What is human trafficking?
The Trafficking Victims Protection Act of 2000 defines human trafficking as the “recruitment, harboring, transportation, provision, or obtaining of a person for labor or services through the use of force, fraud, or coercion for the purpose of subjection to involuntary servitude, peonage, debt bondage, or slavery” or the same for purposes of commercial or sexual exploitation of a person under 18 years old.
According to the United Nations, the total market value of human trafficking is in excess of $32 billion. Approximately 27 million men, women, and children are held as slaves today (Kevin Bales, Disposable People). Moreover, an estimated 17,500 are trafficked in the U.S. annually. Human trafficking spans over several different industries, from the food industry to manual labor to the commercial sex trade. The numbers are growing; thus, it is important to be informed and be able to identify the common signs of human trafficking in your community.
How can I tell if human trafficking is occurring in my community?
Because human trafficking is an underground industry that is often times hidden even from local law enforcement, it is sometimes difficult to detect. However, there are common red flags in look for:
Working and Living Conditions
- Is not free to leave or come and go as he or she wishes
- Is under 18 and is providing commercial sex acts
- Is in the commercial sex industry and has a pimp or manager
- Is unpaid, paid very little, or paid only through tips
- Works excessively long or unusual hours
- Is not allowed breaks or suffers unusual restrictions at work
- Owes a large debt and is unable to pay it off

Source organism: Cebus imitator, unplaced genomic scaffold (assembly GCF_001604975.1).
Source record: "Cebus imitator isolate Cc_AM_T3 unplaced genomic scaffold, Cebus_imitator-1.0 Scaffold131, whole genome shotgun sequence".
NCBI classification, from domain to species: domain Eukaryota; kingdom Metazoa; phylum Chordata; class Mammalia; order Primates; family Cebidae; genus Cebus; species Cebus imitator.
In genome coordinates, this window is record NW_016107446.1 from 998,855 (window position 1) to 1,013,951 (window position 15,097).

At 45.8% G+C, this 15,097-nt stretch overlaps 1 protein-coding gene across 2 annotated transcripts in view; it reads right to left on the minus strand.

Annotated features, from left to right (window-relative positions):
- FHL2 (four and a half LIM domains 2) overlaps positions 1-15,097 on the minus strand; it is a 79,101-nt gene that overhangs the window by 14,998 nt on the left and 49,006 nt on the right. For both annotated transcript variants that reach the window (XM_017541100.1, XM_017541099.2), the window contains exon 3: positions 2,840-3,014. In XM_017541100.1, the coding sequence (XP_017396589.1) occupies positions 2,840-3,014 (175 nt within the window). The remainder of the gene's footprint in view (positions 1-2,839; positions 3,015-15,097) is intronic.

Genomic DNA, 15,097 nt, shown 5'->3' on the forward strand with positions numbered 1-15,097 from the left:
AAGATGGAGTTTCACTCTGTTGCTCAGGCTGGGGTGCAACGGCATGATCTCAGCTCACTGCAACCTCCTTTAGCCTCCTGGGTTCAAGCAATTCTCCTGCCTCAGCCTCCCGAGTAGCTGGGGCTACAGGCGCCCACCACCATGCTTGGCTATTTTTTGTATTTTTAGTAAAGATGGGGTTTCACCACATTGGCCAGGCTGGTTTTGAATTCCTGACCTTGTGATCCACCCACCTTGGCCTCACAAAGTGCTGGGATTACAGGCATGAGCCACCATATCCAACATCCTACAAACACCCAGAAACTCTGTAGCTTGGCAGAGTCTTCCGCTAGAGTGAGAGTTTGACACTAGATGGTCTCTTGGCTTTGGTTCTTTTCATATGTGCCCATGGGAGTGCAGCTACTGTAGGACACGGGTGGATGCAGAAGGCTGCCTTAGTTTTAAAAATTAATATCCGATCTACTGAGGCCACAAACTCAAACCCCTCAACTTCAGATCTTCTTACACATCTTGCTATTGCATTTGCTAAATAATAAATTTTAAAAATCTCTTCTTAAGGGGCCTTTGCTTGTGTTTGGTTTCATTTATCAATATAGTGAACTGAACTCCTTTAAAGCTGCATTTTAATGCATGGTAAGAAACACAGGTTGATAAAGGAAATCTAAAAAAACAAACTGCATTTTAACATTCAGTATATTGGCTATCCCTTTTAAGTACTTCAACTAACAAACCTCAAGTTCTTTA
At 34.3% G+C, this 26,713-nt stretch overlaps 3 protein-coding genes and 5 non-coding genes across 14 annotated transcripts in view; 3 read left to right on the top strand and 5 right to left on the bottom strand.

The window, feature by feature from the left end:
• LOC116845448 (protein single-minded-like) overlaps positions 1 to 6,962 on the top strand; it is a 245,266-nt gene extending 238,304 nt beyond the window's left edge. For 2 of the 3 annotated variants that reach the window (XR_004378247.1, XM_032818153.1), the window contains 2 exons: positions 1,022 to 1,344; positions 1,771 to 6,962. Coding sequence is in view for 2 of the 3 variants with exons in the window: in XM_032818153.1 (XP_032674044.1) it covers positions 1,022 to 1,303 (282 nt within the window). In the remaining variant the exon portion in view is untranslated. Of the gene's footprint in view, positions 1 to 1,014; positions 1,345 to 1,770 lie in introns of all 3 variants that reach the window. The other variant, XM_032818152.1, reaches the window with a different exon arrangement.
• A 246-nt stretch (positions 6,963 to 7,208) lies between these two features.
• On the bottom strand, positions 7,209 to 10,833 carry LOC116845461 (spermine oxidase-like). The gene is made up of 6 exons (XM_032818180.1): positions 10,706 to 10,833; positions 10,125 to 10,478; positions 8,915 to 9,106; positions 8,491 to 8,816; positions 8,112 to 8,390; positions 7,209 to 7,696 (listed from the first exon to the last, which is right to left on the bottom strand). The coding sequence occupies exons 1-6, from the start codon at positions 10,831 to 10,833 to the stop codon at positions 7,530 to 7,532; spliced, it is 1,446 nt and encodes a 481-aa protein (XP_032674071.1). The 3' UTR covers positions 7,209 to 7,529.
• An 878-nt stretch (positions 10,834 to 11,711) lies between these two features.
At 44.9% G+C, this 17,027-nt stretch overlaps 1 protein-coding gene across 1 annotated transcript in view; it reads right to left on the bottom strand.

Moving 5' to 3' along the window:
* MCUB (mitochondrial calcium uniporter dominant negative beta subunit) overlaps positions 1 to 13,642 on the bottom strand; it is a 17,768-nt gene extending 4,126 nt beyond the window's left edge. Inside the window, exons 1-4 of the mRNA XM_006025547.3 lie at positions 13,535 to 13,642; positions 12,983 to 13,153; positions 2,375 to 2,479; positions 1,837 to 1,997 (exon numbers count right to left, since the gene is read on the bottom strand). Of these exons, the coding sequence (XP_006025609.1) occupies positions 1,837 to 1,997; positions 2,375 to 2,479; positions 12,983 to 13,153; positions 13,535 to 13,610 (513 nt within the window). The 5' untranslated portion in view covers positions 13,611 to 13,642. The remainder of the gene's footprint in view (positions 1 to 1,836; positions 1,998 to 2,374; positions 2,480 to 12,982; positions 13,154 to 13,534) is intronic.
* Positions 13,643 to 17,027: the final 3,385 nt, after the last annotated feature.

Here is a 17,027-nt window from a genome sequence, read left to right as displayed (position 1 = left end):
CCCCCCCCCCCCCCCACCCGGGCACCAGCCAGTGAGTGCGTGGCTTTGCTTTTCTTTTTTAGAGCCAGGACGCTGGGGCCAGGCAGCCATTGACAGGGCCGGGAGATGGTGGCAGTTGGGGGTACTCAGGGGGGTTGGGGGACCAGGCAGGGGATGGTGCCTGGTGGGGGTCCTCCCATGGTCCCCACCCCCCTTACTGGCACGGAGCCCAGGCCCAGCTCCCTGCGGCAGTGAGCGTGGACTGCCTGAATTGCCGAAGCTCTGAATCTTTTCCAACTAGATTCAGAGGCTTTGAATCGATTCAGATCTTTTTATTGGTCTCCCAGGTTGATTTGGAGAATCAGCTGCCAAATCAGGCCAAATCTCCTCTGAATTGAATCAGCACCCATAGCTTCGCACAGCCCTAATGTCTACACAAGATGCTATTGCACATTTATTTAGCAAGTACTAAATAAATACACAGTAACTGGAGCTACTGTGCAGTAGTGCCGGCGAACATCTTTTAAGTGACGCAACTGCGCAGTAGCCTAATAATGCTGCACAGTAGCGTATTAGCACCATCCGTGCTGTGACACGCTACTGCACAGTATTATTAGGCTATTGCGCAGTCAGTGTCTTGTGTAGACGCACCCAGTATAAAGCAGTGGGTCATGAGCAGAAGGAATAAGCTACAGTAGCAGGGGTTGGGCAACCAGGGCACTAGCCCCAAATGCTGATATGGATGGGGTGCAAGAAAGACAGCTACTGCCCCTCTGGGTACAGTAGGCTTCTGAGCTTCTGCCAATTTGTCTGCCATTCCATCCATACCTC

- Was recruited through false promises concerning the nature and conditions of his or her work
- High security measures exist in the work or living locations (e.g. opaque windows, boarded up windows, bars on windows, barbed wire, security cameras, etc.)
Poor Mental Health or Abnormal Behavior
- Is fearful, anxious, depressed, submissive, tense, nervous or paranoid
- Exhibits unusually fearful or anxious behavior after bringing up law enforcement
- Avoids eye contact
Poor Physical Health
- Lacks health care
- Appears malnourished
- Shows signs of physical or sexual abuse, physical restraint, confinement, or torture
Lack of Control
- Has few or no personal possessions
- Is not in control of his or her own money, no financial records, or bank account
- Is not in control of his or her own identification documents (ID or passport)
- Is not allowed or able to speak for themselves (a third party may insist on being present and/or translating)
- Claims of just visiting and inability to clarify where he or she is staying or cite the address
- Lack of knowledge of whereabouts or do not know what city he or she is in
- Loss of sense of time
- Has numerous inconsistencies in his or her story
See The Polaris Project for more.
Are there legal remedies for trafficked victims?
Yes. While human trafficking is an emerging global problem and sometimes difficult to detect, U.S. laws have remedies in place to restore victims of human trafficking. Criminal prosecution of traffickers remains a crucial available legal action for victims. Further, civil action is an option for victims who seek financial restitution against their traffickers. Two primary immigration remedies are the allowance of T visas and U visas.
If I suspect that human trafficking is occurring, what should I do?
Please call the National Human Trafficking Resource Center Hotline and report it immediately.